Nikolas Gvosdev

Nikolas Gvosdev is a professor of national security studies at the U.S. Naval War College, and serves as Senior Fellow, U.S. Global Engagement Program.

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Nikolas Gvosdev's Latest Posts

Covid-19: Eroding the Ethics of Solidarity?

| April 2020

One reason why I have never been a fan of the term “international community” is because I am not sure that the politicians and pundits who use the term have fully accepted the ethical commitments that come from naming something as a community. A community, if understood in the context of the classical Greek term […]

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Narratives, Priorities and Defense Spending

| April 2020

Is the experience of the Covid-19 pandemic, more than any reports issued by think tanks and platforms developed by candidates, going to have major changes in how Americans perceive foreign policy? David Barno and Nora Bensahel make the following critical observation in a recent essay for War on the Rocks: A poll taken in February […]

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Hungary and the Values Test

| March 2020

In the wake of the Hungarian parliament’s vote to allow the executive to rule by decree, Fred Kaplan argues that it is time to consider expelling Hungary from the North Atlantic Treaty Organization on the grounds that the country no longer upholds the liberal-democratic values that should form the basis of the security association. He […]

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Does Covid-19 Change International Relations?

| March 2020

Does a global pandemic change the nature of international affairs? Is it likely to foster international cooperation, or will it promote disintegrative tendencies within the global system–as nations seek to disconnect themselves? Could we see renewed efforts at “decoupling” countries and rethinking global supply chains and transport networks? Moreover, will different nations see the pandemic […]

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What Do Americans Think …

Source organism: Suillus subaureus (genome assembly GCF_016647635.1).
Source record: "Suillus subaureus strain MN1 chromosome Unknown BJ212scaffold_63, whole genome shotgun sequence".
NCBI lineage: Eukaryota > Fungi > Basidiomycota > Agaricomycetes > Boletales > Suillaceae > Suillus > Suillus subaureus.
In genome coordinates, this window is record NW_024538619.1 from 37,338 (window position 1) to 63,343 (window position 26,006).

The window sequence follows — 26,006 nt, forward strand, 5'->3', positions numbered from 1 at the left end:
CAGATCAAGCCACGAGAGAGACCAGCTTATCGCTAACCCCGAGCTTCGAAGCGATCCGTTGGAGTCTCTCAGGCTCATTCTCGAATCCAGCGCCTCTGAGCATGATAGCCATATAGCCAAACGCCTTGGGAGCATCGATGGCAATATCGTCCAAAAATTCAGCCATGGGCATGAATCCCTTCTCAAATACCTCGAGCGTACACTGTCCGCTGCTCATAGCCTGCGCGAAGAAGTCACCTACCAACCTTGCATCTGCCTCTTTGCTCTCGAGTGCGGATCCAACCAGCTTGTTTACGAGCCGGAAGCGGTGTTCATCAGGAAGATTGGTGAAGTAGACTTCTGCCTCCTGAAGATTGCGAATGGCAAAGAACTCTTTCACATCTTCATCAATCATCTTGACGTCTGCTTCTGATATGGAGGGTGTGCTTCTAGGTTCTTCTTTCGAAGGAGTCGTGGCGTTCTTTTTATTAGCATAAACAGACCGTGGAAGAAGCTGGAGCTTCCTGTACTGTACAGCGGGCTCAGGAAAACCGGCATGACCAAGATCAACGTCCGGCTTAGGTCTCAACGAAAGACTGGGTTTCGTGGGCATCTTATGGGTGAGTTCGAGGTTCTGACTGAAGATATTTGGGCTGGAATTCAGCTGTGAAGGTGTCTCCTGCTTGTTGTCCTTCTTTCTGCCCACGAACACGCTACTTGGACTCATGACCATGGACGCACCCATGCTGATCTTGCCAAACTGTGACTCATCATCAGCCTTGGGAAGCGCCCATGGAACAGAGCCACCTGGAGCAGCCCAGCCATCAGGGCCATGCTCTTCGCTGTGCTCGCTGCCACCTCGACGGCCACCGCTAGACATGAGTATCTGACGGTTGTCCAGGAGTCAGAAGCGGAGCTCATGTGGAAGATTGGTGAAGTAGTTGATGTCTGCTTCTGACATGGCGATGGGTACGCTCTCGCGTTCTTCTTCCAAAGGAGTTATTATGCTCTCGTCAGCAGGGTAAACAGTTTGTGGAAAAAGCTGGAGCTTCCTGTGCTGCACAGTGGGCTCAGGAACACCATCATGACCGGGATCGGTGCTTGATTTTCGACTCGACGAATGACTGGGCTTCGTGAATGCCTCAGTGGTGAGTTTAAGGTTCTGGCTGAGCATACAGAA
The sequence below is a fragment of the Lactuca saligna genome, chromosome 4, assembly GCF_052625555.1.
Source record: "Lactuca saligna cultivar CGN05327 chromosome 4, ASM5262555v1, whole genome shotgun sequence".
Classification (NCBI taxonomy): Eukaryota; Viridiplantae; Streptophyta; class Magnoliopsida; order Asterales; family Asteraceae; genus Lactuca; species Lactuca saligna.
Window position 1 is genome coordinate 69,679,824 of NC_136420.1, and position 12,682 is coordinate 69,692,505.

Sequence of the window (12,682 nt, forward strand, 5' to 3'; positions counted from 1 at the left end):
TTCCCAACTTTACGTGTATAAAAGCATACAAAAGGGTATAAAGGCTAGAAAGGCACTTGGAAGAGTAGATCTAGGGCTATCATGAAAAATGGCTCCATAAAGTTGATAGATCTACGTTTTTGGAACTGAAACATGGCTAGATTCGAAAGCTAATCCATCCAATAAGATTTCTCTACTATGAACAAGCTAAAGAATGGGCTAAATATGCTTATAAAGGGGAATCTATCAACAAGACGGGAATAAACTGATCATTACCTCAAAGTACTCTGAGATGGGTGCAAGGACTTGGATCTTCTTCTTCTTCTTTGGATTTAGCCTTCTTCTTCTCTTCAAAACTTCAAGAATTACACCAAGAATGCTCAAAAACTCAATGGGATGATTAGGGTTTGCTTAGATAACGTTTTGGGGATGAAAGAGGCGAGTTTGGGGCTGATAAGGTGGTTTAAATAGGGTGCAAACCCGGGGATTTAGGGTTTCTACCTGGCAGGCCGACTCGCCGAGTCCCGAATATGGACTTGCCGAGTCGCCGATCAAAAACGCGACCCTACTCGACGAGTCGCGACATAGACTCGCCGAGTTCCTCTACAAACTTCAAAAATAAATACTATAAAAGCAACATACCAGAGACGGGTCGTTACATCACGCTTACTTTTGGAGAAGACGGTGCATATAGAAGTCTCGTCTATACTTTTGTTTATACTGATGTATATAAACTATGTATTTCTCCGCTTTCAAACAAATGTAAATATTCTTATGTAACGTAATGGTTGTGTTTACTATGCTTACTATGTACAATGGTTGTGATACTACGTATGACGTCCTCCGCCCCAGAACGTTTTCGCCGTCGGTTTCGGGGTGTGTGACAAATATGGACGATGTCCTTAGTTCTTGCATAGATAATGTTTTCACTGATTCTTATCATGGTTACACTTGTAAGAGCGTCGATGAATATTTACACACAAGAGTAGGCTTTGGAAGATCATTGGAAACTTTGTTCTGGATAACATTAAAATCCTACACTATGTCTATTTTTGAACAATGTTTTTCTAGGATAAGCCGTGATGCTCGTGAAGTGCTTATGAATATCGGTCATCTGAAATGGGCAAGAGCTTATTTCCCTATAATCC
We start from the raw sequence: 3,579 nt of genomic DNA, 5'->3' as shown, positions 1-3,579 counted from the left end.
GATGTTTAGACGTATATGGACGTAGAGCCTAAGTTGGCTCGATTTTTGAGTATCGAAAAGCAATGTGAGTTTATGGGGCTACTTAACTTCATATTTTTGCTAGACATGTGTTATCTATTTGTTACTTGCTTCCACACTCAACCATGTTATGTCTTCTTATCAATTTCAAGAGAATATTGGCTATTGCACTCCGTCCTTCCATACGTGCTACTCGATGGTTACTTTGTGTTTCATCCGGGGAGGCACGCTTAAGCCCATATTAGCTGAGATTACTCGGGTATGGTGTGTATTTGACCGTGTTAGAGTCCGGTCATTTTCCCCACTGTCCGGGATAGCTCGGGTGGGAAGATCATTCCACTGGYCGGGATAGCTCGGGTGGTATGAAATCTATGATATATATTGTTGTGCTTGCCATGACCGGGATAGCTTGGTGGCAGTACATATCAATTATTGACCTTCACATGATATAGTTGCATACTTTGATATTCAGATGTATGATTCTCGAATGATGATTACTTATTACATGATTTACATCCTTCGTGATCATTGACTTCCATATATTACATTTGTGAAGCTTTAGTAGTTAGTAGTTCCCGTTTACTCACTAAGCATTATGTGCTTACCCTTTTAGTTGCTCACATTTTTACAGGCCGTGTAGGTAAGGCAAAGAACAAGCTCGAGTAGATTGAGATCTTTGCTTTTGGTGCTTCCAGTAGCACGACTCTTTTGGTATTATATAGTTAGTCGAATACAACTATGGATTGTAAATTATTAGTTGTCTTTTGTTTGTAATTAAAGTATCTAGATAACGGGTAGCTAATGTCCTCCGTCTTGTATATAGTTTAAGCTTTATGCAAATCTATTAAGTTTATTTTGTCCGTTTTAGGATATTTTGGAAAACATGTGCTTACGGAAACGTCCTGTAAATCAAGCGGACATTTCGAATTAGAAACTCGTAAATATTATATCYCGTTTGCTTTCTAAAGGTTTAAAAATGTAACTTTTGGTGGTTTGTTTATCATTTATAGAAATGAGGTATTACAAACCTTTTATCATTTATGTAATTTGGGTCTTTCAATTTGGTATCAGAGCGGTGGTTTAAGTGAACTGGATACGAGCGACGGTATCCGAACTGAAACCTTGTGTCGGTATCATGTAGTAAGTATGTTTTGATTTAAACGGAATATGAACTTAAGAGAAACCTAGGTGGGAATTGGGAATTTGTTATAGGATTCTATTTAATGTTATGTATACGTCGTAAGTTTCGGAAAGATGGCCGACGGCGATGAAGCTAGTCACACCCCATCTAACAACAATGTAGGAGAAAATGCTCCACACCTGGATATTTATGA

| March 2020

The U.S. Global Engagement Project at the Carnegie Council has been conducting a survey of attitudes about U.S. foreign policy with an eye to understanding where Americans are prepared to accept risks or prioritize tradeoffs with competing clusters of values and interests. While the survey is still running, I’d like to share some preliminary tabulations. […]

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Super Tuesday and the Clash of Foreign Policy Narratives

| March 2020

The “Super Tuesday” contest has now transformed the Democratic presidential primary into a two-person race, but beyond that, Democratic voters are now presented with a clear choice between two different foreign policy narratives and ethical considerations when it comes to U.S. engagement in the international system. I had the opportunity to speak with Alex Woodson […]

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Gallagher’s Proposal and Emerging Narratives

| February 2020

One of the members of the Carnegie Council study group on U.S. global engagement, Colin Dueck, alerted me to an important Wall Street Journal op-ed by Representative Michael Gallagher (R-WI) which lays out a new paradigm for conducting U.S. foreign policy, as it relates to trade and “great power competition” with regards to technological advancement. […]

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As Biden Stalls, Is the “Restorationist” Narrative Losing Ground?

| February 2020

Accepting all the caveats about the Iowa Democratic party caucuses (the state is unrepresentative of the Democratic Party or the country as a whole, the process is skewed toward committed activists who are prepared to devote several hours to be present, and the reality that the number of delegates selected is quite small), the results […]

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